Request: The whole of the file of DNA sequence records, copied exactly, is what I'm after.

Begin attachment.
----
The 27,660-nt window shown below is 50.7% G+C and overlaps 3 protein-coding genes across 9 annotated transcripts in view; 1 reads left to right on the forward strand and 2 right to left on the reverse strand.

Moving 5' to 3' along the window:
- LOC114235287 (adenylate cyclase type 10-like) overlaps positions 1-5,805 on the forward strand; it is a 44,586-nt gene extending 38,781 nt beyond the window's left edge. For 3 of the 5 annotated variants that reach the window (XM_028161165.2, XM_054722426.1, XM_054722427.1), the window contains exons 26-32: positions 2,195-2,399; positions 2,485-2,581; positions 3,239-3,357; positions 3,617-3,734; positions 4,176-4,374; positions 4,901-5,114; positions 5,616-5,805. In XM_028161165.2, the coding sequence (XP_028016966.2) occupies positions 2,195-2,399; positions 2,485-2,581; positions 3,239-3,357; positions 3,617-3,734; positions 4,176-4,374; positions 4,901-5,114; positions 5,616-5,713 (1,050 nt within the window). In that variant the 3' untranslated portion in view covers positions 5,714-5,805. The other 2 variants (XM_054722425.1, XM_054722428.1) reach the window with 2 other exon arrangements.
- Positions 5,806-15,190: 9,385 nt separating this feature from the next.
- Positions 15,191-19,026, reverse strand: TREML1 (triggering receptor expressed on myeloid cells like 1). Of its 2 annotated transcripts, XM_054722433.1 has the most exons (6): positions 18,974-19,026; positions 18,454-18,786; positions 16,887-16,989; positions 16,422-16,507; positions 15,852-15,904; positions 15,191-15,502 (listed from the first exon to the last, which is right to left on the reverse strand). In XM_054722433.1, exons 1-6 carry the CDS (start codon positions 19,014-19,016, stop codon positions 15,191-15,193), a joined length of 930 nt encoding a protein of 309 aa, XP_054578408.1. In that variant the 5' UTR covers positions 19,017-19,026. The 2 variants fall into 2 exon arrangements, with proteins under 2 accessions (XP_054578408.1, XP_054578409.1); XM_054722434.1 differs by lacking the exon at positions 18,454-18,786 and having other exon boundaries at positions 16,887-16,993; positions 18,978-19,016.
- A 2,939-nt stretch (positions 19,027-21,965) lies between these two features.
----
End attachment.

The 27,660-nt window shown below is 50.7% G+C and overlaps 3 protein-coding genes across 9 annotated transcripts in view; 1 reads left to right on the forward strand and 2 right to left on the reverse strand.

Moving 5' to 3' along the window:
- LOC114235287 (adenylate cyclase type 10-like) overlaps positions 1-5,805 on the forward strand; it is a 44,586-nt gene extending 38,781 nt beyond the window's left edge. For 3 of the 5 annotated variants that reach the window (XM_028161165.2, XM_054722426.1, XM_054722427.1), the window contains exons 26-32: positions 2,195-2,399; positions 2,485-2,581; positions 3,239-3,357; positions 3,617-3,734; positions 4,176-4,374; positions 4,901-5,114; positions 5,616-5,805. In XM_028161165.2, the coding sequence (XP_028016966.2) occupies positions 2,195-2,399; positions 2,485-2,581; positions 3,239-3,357; positions 3,617-3,734; positions 4,176-4,374; positions 4,901-5,114; positions 5,616-5,713 (1,050 nt within the window). In that variant the 3' untranslated portion in view covers positions 5,714-5,805. The other 2 variants (XM_054722425.1, XM_054722428.1) reach the window with 2 other exon arrangements.
- Positions 5,806-15,190: 9,385 nt separating this feature from the next.
- Positions 15,191-19,026, reverse strand: TREML1 (triggering receptor expressed on myeloid cells like 1). Of its 2 annotated transcripts, XM_054722433.1 has the most exons (6): positions 18,974-19,026; positions 18,454-18,786; positions 16,887-16,989; positions 16,422-16,507; positions 15,852-15,904; positions 15,191-15,502 (listed from the first exon to the last, which is right to left on the reverse strand). In XM_054722433.1, exons 1-6 carry the CDS (start codon positions 19,014-19,016, stop codon positions 15,191-15,193), a joined length of 930 nt encoding a protein of 309 aa, XP_054578408.1. In that variant the 5' UTR covers positions 19,017-19,026. The 2 variants fall into 2 exon arrangements, with proteins under 2 accessions (XP_054578408.1, XP_054578409.1); XM_054722434.1 differs by lacking the exon at positions 18,454-18,786 and having other exon boundaries at positions 16,887-16,993; positions 18,978-19,016.
- A 2,939-nt stretch (positions 19,027-21,965) lies between these two features.